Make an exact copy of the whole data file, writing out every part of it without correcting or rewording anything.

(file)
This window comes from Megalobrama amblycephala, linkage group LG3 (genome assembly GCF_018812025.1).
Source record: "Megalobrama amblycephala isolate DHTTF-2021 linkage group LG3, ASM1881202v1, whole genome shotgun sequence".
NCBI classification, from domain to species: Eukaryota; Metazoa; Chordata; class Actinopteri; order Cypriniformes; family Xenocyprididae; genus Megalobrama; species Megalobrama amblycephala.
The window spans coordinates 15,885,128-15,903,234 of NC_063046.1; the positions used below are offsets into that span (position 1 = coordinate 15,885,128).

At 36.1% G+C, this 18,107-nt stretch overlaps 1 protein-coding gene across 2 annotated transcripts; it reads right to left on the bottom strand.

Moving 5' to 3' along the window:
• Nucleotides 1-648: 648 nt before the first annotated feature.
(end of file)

This window comes from Megalobrama amblycephala, linkage group LG3 (genome assembly GCF_018812025.1).
Source record: "Megalobrama amblycephala isolate DHTTF-2021 linkage group LG3, ASM1881202v1, whole genome shotgun sequence".
NCBI classification, from domain to species: Eukaryota; Metazoa; Chordata; class Actinopteri; order Cypriniformes; family Xenocyprididae; genus Megalobrama; species Megalobrama amblycephala.
The window spans coordinates 15,885,128-15,903,234 of NC_063046.1; the positions used below are offsets into that span (position 1 = coordinate 15,885,128).

At 36.1% G+C, this 18,107-nt stretch overlaps 1 protein-coding gene across 2 annotated transcripts; it reads right to left on the bottom strand.

Moving 5' to 3' along the window:
• Nucleotides 1-648: 648 nt before the first annotated feature.